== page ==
Kansas City had the home field advantage because the American League had won the field trip/picnic/photo op that they call the All Star Game in July. The old system of alternating the home field advantage between leagues made more sense and was fairer but maybe, with Bud Sellig gone now, some degree of sanity can be restored to the game.

The Royals proceeded to lose that advantage by dropping Game 1 to the Giants 7-1 as Madison Bumgarner shut them down with one run for seven innings before being relieved. Pulling Bumgarner early in this game may have been the smartest thing Bruce Bochy did in the series as he would come back to pitch a complete game shutout in Game 5 and have enough left to save Game 7 by pitching five innings of scoreless relief.

After losing Game 1 at home, the Royals managed a split by winning Game 2 and then went to San Francisco and took the home field advantage back by beating the Giants 3-2 in Game 3. The Giant bats finally came to life in Game 4 and they tied the series at 2-2 with an 11-4 win. With it all tied, the Royals had the advantage needing two to win it all and having two of the remaining three games at home.

Madison Bumgarner put the Giants up three games to two with a complete game, shutout, winning 5-0, in Game 5. The series then went back to Kansas City with the Royals needing two wins at home and the Giants needing just one on the road. The Royals blasted the Giants 10-0 in Game 6 to set the stage for Game 7.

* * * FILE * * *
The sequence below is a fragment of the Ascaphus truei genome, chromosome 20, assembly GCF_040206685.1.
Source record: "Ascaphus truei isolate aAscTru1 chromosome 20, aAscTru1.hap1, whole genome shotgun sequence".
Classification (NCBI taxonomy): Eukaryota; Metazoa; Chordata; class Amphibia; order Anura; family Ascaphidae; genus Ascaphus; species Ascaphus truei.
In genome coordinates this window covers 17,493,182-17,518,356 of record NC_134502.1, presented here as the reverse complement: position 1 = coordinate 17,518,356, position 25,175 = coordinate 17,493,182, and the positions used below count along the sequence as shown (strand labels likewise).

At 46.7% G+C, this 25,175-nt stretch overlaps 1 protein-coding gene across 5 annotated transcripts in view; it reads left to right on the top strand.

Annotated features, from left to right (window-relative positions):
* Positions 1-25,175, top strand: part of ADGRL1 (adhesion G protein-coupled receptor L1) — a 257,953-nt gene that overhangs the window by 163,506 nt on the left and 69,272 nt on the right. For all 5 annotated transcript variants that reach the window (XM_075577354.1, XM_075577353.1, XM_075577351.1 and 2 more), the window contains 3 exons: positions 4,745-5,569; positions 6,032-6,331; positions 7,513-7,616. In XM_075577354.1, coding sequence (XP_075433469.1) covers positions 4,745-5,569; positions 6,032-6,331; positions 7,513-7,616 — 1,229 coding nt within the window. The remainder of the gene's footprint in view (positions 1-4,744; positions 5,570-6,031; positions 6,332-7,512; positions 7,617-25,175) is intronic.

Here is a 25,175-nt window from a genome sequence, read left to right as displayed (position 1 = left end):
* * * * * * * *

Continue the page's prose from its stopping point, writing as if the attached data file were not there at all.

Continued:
Game 7 started with 39 year old Tim Hudson on the mound for the Giants and 35 year old Jeremy Guthrie for the Royals. The two combined for the highest age ever for the starting pitchers in a Game 7. Neither was around long. Hudson lasted just 1 2/3 innings and Guthrie 3 1/3 but the game was still close, 3-2 Giants after four innings.

There had been talk that Bochy might bring Bumgarner back to start Game 7 but he elected to hold him off until he needed him. Bochy called on him to come in in relief in the bottom of the fifth with the score still 3-2. All he did, on two days rest, after winning Games 1 and 5, was pitch five scoreless innings, giving up just two hits to clinch the series for his Giants.

Bumgarner, who else, was awarded the Most Valuable Player trophy although in another year either Hunter Pence or Pablo Sandoval, whose value as a Free Agent probably doubled after his play in the entire playoffs, could have won the MVP.

There were so many spectacular plays in the field during this series that it would take another column to mention them all but the biggest of them all was in the third inning of Game 7 when, with the score 2-2, the Royals batting, no outs and Lorenzo Cain, who had singled, on first, Eric Hosmer hit a hard ground ball to the right field side of second. The Giants rookie second baseman, Joe Panik dove to his right, stabbed the ball and, using his glove hand while on his stomach, flipped the ball to shortstop Brandon Crawford who stepped on second and threw to first to get Hosmer for the double play.

If the ball had gone through, the Royals would have had men on first and third with no outs and Bill Butler, the designated hitter, up. This play made Bumgarner’s sensational performance possible as it kept the score tied until DH Mike Morse singled to put the Giants up 3-2 in the top of the fourth and set the stage for his entrance.

There have been many exciting World Series game but this Game 7 has to be one of the best in a series that kept America on the edge of its seat. It’s okay to start the football season now.